COVID-19 advice for people with inflammatory arthritis and related autoimmune diseases

Arthritis New Zealand-New Zealand Rheumatology Association position statement – COVID-19 advice for people with inflammatory arthritis and related autoimmune diseases

September 2022

General advice during the COVID-19 pandemic

People with rheumatic disease should get vaccinated against COVID-19, including any recommended booster vaccinations, and observe all public health measures (such as mask wearing and hand washing) as recommended by the New Zealand Ministry of Health.

Studies published to date have shown that use of most oral disease-modifying anti-rheumatic drugs (DMARDs) and most biological therapies for arthritis do not increase the risk of infection, hospitalization or mortality caused by SARS-CoV-2 (the novel coronavirus). Studies have shown that people with poorly controlled inflammatory disease are at increased risk of severe illness due to COVID-19. It is therefore recommended that people with inflammatory disease continue to take their medications during the pandemic, and try to minimize use of corticosteroids such as prednisone. Use of rituximab, mycophenolate, sulfasalazine, or prednisone greater than 10 mg per day have been associated with an increased risk of severe illness due to COVID-19. It is very important to have well controlled inflammatory disease, so do not stop these medicines and discuss this with your rheumatologist.

COVID-19 vaccination advice

COVID-19 vaccination can be given safely to people on DMARDs, and is strongly recommended for all eligible people with rheumatic disease.

People on rituximab, cyclophosphamide, and most oral DMARDs (including methotrexate, leflunomide, azathioprine, mycophenolate, tacrolimus, and cyclosporin) are eligible for a third primary dose of the Comirnaty (Pfizer) vaccine eight weeks after the second dose, in accordance with the New Zealand Ministry of Health guidance. People on long-term prednisone ≥10mg daily are also eligible for a third primary dose. Further booster vaccine doses should also be given after the third primary vaccine, as recommended by the Ministry of Health.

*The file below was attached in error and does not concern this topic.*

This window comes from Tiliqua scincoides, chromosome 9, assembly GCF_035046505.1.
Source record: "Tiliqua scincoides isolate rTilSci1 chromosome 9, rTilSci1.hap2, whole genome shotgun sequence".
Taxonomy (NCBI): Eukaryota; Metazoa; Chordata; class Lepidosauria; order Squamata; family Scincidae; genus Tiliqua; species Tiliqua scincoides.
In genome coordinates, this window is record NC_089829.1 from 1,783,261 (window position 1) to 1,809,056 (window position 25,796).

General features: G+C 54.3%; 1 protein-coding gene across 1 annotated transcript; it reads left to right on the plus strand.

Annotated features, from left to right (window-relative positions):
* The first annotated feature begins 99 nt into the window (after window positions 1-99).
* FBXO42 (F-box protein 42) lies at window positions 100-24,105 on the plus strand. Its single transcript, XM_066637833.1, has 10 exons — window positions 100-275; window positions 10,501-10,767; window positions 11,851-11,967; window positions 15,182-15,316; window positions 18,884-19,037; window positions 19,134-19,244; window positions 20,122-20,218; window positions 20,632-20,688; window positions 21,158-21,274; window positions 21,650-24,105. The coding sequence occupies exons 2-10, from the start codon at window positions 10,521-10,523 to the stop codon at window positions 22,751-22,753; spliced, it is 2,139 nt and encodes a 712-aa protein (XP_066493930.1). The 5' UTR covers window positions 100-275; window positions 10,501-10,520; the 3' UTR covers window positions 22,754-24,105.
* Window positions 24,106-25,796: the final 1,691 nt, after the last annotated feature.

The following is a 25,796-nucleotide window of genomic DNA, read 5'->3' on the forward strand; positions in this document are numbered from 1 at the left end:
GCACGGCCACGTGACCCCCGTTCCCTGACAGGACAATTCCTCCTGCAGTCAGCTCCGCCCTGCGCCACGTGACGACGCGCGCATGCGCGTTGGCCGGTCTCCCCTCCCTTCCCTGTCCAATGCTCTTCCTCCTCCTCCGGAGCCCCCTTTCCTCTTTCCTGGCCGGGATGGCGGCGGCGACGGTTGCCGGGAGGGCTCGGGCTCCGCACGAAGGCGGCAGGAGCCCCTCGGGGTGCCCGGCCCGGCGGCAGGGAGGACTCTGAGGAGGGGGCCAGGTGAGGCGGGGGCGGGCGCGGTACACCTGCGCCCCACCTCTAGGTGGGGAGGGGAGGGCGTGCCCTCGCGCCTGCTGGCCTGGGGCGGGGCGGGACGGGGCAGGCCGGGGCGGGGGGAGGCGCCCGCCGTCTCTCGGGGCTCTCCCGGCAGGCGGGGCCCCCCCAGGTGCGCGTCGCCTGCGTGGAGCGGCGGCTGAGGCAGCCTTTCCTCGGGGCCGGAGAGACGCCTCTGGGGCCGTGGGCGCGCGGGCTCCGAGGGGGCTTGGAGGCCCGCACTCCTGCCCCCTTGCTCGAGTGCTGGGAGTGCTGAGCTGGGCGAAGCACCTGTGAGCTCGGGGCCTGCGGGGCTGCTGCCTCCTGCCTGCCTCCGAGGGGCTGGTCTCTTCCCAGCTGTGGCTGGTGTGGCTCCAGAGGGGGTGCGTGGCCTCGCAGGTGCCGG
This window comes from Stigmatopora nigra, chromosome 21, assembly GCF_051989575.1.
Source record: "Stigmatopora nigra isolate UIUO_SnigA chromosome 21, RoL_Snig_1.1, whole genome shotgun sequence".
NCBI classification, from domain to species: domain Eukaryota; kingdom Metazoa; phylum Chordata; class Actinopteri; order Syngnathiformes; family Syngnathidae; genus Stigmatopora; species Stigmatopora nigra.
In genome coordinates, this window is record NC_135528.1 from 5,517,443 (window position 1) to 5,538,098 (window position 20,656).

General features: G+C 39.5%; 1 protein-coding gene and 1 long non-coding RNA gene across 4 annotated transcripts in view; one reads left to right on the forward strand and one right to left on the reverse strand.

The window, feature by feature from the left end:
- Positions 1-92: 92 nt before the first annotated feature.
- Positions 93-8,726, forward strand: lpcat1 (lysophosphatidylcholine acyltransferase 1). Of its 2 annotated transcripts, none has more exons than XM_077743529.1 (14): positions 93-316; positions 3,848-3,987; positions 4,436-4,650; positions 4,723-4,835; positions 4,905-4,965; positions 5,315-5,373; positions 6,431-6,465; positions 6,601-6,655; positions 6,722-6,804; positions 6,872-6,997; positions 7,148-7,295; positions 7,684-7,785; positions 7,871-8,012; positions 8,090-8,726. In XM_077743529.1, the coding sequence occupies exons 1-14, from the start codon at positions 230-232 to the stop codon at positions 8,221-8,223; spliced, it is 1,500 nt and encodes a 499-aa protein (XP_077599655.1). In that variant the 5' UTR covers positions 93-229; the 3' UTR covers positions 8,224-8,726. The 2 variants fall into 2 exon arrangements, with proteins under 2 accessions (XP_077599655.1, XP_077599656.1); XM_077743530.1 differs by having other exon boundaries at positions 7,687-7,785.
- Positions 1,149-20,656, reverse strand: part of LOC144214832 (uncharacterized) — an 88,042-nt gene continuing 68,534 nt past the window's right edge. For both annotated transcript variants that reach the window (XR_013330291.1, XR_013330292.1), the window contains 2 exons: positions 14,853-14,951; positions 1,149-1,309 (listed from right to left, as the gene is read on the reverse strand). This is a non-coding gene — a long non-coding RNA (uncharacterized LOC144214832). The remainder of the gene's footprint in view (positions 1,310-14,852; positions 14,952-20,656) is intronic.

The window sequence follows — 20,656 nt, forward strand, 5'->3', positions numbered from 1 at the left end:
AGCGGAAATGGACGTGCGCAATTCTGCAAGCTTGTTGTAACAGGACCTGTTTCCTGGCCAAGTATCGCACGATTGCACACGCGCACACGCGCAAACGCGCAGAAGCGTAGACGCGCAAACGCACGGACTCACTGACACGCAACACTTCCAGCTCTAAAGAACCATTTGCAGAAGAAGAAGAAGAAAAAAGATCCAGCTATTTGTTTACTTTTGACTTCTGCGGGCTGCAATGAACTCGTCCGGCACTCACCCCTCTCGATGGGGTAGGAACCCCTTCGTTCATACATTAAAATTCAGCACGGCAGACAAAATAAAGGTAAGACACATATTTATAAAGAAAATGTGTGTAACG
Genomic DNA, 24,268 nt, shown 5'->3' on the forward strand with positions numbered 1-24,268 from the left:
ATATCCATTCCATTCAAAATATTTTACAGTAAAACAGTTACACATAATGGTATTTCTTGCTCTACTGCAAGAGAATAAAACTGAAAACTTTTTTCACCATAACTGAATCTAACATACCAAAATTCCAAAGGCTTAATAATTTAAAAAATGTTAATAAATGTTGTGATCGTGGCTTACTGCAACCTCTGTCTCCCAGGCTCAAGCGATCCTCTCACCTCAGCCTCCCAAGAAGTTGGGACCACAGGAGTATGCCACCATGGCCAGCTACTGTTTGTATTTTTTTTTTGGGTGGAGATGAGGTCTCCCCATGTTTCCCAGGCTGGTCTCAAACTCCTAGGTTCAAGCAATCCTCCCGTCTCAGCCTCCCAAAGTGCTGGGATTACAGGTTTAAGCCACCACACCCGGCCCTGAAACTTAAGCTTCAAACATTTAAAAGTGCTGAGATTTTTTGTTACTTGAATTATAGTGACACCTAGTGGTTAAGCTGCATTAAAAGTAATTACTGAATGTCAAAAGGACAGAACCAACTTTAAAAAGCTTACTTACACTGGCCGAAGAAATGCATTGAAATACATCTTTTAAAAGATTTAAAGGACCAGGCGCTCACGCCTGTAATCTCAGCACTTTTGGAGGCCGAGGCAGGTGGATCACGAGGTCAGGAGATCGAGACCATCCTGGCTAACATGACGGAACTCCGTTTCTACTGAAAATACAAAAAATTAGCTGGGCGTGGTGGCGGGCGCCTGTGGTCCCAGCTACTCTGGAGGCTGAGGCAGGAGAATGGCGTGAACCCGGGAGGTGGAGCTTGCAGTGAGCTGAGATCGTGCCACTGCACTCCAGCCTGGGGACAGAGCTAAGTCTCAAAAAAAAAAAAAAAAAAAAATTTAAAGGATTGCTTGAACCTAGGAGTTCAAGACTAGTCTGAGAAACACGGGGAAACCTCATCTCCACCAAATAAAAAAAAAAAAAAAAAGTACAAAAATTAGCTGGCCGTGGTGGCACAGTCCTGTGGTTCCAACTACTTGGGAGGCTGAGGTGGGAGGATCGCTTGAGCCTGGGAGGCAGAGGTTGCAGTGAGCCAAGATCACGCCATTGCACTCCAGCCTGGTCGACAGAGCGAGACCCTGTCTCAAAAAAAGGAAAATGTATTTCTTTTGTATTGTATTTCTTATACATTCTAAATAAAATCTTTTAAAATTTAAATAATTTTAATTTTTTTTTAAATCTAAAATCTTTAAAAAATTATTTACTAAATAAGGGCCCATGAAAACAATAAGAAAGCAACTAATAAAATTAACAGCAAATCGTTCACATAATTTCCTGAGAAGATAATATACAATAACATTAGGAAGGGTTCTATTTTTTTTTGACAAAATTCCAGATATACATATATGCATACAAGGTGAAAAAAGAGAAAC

After each vaccine dose, oral DMARDs (but not prednisone or hydroxychloroquine) should be withheld for 1-2 weeks, if disease activity and severity allow. This recommendation is to increase the effectiveness of the vaccine rather than due to concerns about safety.

Evusheld (tixagevimab with cilgavimab) for pre-infection prophylaxis

Evusheld is now funded for people who are severely immunocompromised to protect them from getting COVID-19 or from becoming very sick if they get COVID-19. People with rheumatic disease who have received rituximab in the previous 12 months or high dose cyclophosphamide within previous 6 months are eligible for Evusheld, and can discuss this with their rheumatology team. Evusheld is given by injection every 6 months.

Advice for people who develop COVID-19 infection

The New Zealand Ministry of Health provides advice for all New Zealanders about how to look after yourself while you have COVID-19.
Oral DMARDs and biologics (but not prednisone) should be withheld until recovery from COVID-19 infection, if rheumatic disease activity and severity allows.
Anti-viral therapies such as Paxlovid are now funded for those people who were eligible for the third primary dose of the COVID-19 vaccine who have COVID-19 infection. Most people who are on DMARD therapy are eligible for this treatment, which should be initiated as early as possible and within five days of symptom onset.

There are important drug-drug interactions between Paxlovid and medications used in rheumatology care, including cyclosporin, tacrolimus, colchicine, upadacitinib, sildenafil, and prednisone.

For some people on high doses of immunosuppression, particularly rituximab, prolonged COVID-19 infection may occur. The care of these people should be discussed with a specialist infectious diseases team, as longer periods of isolation and additional testing may be needed in this situation.